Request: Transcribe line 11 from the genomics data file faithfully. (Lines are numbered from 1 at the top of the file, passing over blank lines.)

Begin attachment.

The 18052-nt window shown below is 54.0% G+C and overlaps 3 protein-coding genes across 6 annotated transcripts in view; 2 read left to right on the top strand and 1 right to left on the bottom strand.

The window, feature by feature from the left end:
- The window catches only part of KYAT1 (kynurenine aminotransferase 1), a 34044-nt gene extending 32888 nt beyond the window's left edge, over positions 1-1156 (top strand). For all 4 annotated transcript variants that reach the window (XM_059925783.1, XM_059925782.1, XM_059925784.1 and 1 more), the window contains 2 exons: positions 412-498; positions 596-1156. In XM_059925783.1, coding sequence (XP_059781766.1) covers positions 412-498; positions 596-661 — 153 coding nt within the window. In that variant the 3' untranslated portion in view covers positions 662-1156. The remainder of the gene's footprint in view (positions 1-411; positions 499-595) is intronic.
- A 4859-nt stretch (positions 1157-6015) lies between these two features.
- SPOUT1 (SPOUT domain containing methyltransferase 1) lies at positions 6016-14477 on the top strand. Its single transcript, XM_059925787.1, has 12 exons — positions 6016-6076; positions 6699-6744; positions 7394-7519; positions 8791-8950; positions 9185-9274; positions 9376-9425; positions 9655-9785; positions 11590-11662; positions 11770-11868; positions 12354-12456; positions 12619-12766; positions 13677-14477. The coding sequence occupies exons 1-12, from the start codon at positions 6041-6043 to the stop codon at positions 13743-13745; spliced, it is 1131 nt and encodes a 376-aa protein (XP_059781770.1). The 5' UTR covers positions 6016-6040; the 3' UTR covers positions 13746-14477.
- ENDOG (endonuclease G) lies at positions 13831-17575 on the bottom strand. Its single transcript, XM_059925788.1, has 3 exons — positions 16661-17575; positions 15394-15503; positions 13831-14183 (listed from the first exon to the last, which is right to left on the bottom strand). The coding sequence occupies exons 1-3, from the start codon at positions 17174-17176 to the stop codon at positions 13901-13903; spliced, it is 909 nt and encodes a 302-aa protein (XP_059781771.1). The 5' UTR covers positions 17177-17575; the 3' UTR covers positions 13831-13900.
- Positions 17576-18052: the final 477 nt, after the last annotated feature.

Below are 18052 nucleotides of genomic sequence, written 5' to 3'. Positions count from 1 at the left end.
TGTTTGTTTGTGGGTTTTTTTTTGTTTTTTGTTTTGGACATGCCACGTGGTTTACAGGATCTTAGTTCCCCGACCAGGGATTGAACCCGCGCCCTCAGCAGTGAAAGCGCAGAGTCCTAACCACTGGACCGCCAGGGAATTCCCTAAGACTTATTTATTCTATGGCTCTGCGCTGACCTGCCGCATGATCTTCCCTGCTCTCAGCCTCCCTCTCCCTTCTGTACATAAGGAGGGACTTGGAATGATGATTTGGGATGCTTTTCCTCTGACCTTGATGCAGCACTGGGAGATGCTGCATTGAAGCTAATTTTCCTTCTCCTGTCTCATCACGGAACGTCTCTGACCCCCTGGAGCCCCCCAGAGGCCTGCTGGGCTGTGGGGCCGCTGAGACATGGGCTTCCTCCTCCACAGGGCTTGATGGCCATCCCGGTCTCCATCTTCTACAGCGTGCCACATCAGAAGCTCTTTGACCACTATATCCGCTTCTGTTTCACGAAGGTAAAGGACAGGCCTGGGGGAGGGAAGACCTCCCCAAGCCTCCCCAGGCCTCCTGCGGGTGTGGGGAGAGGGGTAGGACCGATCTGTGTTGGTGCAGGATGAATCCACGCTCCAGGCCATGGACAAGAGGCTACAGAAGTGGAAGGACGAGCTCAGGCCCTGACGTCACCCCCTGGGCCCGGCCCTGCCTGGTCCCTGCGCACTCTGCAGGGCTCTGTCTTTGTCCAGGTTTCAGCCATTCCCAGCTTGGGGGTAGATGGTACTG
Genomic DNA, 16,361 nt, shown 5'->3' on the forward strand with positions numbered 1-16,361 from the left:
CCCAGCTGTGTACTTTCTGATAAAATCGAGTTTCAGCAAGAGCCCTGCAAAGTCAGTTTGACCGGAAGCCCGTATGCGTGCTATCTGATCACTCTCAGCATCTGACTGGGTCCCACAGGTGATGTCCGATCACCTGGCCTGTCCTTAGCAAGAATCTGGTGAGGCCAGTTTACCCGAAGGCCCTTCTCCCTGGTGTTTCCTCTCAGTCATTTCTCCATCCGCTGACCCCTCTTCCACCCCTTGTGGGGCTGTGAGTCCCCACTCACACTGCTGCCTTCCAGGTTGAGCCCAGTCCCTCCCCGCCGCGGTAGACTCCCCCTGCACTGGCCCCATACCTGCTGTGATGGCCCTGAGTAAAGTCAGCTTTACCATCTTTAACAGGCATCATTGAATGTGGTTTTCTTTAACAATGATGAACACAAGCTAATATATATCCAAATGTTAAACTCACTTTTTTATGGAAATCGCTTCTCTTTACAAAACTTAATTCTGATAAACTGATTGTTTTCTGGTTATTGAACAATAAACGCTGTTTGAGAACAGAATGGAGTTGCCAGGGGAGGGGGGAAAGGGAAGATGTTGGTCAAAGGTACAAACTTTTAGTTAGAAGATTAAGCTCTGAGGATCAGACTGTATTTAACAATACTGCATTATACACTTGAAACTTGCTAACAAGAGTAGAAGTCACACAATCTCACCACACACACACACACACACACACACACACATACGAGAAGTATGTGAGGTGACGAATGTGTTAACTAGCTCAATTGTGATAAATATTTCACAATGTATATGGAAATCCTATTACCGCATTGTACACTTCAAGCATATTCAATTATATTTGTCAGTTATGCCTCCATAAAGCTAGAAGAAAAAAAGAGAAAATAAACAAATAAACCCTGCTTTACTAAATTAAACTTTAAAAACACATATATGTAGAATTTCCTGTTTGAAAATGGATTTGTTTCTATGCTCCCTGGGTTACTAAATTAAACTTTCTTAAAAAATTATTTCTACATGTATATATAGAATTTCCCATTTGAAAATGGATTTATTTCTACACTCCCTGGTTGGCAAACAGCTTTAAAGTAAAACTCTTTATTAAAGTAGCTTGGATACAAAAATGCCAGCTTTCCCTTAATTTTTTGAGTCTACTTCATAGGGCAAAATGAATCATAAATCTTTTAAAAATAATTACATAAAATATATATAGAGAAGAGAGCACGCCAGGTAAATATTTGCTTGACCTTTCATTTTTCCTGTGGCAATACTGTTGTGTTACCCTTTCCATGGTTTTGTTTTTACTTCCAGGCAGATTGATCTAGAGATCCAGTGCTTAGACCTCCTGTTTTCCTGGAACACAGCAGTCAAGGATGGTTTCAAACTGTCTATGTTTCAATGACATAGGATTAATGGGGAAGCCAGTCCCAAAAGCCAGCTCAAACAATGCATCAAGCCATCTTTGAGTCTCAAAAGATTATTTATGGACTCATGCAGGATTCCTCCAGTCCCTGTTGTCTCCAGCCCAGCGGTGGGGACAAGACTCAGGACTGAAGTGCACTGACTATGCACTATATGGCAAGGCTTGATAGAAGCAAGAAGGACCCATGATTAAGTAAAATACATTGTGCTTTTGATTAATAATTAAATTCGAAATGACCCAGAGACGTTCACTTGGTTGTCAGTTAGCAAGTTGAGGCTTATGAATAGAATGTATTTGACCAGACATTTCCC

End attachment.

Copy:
CCCAGCTGTGTACTTTCTGATAAAATCGAGTTTCAGCAAGAGCCCTGCAAAGTCAGTTTGACCGGAAGCCCGTATGCGTGCTATCTGATCACTCTCAGCATCTGACTGGGTCCCACAGGTGATGTCCGATCACCTGGCCTGTCCTTAGCAAGAATCTGGTGAGGCCAGTTTACCCGAAGGCCCTTCTCCCTGGTGTTTCCTCTCAGTCATTTCTCCATCCGCTGACCCCTCTTCCACCCCTTGTGGGGCTGTGAGTCCCCACTCACACTGCTGCCTTCCAGGTTGAGCCCAGTCCCTCCCCGCCGCGGTAGACTCCCCCTGCACTGGCCCCATACCTGCTGTGATGGCCCTGAGTAAAGTCAGCTTTACCATCTTTAACAGGCATCATTGAATGTGGTTTTCTTTAACAATGATGAACACAAGCTAATATATATCCAAATGTTAAACTCACTTTTTTATGGAAATCGCTTCTCTTTACAAAACTTAATTCTGATAAACTGATTGTTTTCTGGTTATTGAACAATAAACGCTGTTTGAGAACAGAATGGAGTTGCCAGGGGAGGGGGGAAAGGGAAGATGTTGGTCAAAGGTACAAACTTTTAGTTAGAAGATTAAGCTCTGAGGATCAGACTGTATTTAACAATACTGCATTATACACTTGAAACTTGCTAACAAGAGTAGAAGTCACACAATCTCACCACACACACACACACACACACACACACACATACGAGAAGTATGTGAGGTGACGAATGTGTTAACTAGCTCAATTGTGATAAATATTTCACAATGTATATGGAAATCCTATTACCGCATTGTACACTTCAAGCATATTCAATTATATTTGTCAGTTATGCCTCCATAAAGCTAGAAGAAAAAAAGAGAAAATAAACAAATAAACCCTGCTTTACTAAATTAAACTTTAAAAACACATATATGTAGAATTTCCTGTTTGAAAATGGATTTGTTTCTATGCTCCCTGGGTTACTAAATTAAACTTTCTTAAAAAATTATTTCTACATGTATATATAGAATTTCCCATTTGAAAATGGATTTATTTCTACACTCCCTGGTTGGCAAACAGCTTTAAAGTAAAACTCTTTATTAAAGTAGCTTGGATACAAAAATGCCAGCTTTCCCTTAATTTTTTGAGTCTACTTCATAGGGCAAAATGAATCATAAATCTTTTAAAAATAATTACATAAAATATATATAGAGAAGAGAGCACGCCAGGTAAATATTTGCTTGACCTTTCATTTTTCCTGTGGCAATACTGTTGTGTTACCCTTTCCATGGTTTTGTTTTTACTTCCAGGCAGATTGATCTAGAGATCCAGTGCTTAGACCTCCTGTTTTCCTGGAACACAGCAGTCAAGGATGGTTTCAAACTGTCTATGTTTCAATGACATAGGATTAATGGGGAAGCCAGTCCCAAAAGCCAGCTCAAACAATGCATCAAGCCATCTTTGAGTCTCAAAAGATTATTTATGGACTCATGCAGGATTCCTCCAGTCCCTGTTGTCTCCAGCCCAGCGGTGGGGACAAGACTCAGGACTGAAGTGCACTGACTATGCACTATATGGCAAGGCTTGATAGAAGCAAGAAGGACCCATGATTAAGTAAAATACATTGTGCTTTTGATTAATAATTAAATTCGAAATGACCCAGAGACGTTCACTTGGTTGTCAGTTAGCAAGTTGAGGCTTATGAATAGAATGTATTTGACCAGACATTTCCC